Cricket Australia is Putting the Content in the Hands of their Players with Direct Hit

By Clint Vojdinoski, Editor at Bullpen Media


Over this past Australian summer Cricket Australia’s digital team entered the athlete-led content space with Direct Hit adding a new dimension to their media business.

Augmenting, Direct Hit aims to give an Australian player’s personal touch to the content and editorial already produced by the in-house digital team.

Be it a rights holder, players’ association or an athlete marketing company, getting athletes to develop and contribute their own content is a hot area right now and while some athlete-led portals have succeeded in Australia other ventures have publicly failed.

Cricket Australia is taking a longer-term approach to building Direct Hit. They want it to be commercially sustainable, an interesting outlet to enhance their own match vision but without bombarding fans with big quantities of content.

In keeping with the gradual build, they quietly debuted the platform with three Australian internationals who each bring their unique voice to the platform: Glenn Maxwell, Meg Lanning and Pat Cummins.

To find out more about Direct Hit we spoke to Cricket Australia’s head of digital Finn Bradshaw.


How does Direct Hit fit into’s digital business?

Finn Bradshaw: “At we aim to cover cricket right across the world, so we’re always looking at how we can better serve our fans.

“One of the things that inspired me when I started here five years ago was the opportunity to improve the way cricket is covered in Australia. At that time, it hadn’t significantly changed for years. There was an opportunity to take a new approach to covering the game and while we’ve had great success with that, we’re constantly looking at how we can improve. As we have fantastic partnerships with our broadcast partners, we’re not looking to replicate what they do, but we want to find ways to tell stories differently or ones that aren’t being told.

“There’s been a growth around player-led content, both overseas and in Australia. We’ve seen successful ones carve out a niche and less successful one’s fold. We thought there was an opportunity in the space. Firstly, there’s some fantastic people that play for Australia that fans don’t know well enough away from the field. Then the other thing we thought when we looked at other companies that do player-led content was they often didn’t bring a journalistic focus to it. Finally, a lot of the other similar brands don’t have rights to match vision or access to the players when they’re doing what most people are interested in: playing the sport. So you get all of this peripheral content away from the actual playing of the sport, and while that is fine, it’s not going to generate long-term engagement.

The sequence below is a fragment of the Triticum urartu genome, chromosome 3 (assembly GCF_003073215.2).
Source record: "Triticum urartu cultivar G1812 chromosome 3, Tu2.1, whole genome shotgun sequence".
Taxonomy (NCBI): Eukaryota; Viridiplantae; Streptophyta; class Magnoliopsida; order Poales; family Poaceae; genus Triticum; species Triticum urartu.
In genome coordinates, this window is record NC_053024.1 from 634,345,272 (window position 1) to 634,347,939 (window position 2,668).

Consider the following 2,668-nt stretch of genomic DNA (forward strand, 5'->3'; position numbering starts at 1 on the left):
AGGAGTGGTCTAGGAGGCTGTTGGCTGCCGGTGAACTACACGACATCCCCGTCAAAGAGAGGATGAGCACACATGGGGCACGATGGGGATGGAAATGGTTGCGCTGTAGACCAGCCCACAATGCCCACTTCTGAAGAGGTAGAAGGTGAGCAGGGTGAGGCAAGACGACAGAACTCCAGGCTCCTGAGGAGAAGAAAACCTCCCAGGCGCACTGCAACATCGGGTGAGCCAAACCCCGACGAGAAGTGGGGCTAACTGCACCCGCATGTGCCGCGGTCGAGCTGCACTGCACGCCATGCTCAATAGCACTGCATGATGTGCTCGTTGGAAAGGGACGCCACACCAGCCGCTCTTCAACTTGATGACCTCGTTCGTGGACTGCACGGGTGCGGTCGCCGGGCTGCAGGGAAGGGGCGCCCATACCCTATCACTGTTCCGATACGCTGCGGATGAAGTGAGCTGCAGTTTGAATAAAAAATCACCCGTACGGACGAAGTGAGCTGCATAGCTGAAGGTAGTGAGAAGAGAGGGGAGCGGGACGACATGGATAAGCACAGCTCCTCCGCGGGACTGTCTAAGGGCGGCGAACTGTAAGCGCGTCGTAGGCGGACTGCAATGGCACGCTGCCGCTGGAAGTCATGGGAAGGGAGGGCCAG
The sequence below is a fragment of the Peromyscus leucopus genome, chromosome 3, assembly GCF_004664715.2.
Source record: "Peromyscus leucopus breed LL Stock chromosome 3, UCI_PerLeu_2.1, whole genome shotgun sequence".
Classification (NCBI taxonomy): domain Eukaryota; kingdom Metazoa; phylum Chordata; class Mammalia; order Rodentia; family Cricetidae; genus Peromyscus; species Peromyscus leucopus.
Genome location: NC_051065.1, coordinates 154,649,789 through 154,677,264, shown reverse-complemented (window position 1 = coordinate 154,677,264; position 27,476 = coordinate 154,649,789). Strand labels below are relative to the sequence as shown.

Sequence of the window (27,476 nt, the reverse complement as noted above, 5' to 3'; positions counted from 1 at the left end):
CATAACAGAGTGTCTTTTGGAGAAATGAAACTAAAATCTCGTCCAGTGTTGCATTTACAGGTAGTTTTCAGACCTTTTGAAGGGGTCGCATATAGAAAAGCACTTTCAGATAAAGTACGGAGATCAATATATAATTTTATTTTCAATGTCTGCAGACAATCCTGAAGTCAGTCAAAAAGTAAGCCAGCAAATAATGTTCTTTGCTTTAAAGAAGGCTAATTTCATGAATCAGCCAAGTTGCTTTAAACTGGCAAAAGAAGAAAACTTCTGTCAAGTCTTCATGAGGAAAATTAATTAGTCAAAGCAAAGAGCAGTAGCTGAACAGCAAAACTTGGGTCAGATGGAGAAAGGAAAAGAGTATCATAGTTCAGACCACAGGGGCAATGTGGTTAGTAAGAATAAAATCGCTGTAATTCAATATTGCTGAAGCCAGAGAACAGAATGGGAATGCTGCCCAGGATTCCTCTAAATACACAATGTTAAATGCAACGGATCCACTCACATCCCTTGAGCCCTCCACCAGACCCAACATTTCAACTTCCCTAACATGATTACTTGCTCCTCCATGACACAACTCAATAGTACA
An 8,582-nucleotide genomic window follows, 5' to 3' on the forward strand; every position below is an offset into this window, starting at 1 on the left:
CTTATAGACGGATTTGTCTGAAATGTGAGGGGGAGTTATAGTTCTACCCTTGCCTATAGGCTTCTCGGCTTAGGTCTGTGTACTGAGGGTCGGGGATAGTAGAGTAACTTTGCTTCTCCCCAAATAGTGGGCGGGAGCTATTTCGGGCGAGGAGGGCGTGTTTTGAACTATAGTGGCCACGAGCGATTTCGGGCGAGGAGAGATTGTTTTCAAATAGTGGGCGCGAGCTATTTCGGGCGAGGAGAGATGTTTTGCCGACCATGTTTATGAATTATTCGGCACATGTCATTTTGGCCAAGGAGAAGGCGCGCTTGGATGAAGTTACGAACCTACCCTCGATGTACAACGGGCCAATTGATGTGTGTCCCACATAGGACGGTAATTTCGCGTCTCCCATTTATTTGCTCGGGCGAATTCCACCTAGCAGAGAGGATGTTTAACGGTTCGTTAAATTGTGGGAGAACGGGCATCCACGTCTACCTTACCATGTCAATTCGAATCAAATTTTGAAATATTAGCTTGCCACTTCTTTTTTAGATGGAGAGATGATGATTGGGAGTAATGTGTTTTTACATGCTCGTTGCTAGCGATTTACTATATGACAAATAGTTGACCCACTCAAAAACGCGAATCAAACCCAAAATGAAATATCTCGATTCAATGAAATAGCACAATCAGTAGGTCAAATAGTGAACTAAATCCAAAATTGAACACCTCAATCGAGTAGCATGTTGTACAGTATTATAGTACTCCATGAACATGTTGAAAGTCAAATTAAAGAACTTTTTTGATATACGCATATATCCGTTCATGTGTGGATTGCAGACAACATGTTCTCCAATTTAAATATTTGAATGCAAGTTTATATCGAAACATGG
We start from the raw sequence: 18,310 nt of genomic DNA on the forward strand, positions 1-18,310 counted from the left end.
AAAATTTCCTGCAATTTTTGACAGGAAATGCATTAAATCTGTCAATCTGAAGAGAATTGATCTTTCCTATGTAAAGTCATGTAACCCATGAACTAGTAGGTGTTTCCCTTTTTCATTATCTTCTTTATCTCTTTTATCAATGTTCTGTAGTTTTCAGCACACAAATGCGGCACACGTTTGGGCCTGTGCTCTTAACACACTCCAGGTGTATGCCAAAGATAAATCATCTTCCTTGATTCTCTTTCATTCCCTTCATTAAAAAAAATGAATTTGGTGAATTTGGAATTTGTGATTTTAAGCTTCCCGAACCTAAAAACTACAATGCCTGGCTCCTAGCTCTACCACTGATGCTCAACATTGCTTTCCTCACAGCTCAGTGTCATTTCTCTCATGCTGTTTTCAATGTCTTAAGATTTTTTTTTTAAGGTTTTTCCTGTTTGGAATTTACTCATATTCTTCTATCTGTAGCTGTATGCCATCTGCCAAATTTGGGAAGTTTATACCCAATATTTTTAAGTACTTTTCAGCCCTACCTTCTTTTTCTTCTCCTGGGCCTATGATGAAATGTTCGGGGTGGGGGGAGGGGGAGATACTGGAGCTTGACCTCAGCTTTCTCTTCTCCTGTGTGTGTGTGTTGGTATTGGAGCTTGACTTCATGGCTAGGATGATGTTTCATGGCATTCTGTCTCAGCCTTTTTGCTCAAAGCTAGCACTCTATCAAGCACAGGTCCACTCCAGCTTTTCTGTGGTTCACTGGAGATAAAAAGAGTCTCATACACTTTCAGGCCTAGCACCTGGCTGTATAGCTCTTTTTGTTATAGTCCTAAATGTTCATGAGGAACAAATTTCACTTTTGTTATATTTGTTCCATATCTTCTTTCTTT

“With rights for Australian cricket vision on digital platforms globally and the relationships we have built with the players and their managers, the opportunity is there to try a new model. Our content will be video-led, and with the knowledge we’ve gained over that past five years about the cricket stories that really engages fans, combined with our video rights, we thought there’s an opportunity to provide fans with new cricket stories.”


Would you say that Direct Hit is in its pilot, or ‘beta’ testing phase? And, what’s the response been like from audiences and the players themselves?

FB: “It’s been great. I wouldn’t say we were surprised with the response because we were pretty optimistic going into it. The credit I have to give is really to the players and how much they have leaned into it. We were asking them, already busy people, to commit their time and energy around the stories they want to tell. All of them have provided first person video pieces immediately after matches. When Pat Cummins executed that extraordinary run out near the end of the first day of the first test against India, before he’s off the ground he’s done a video for Direct Hit, literally taking the fans inside what it’s like to be the person who’s just created a highlight that’s been seen millions of times around the world. For the players to provide that energy and enthusiasm, well it doesn’t work without them.”


Is it intended to be a mobile focussed, Instagram driven platform?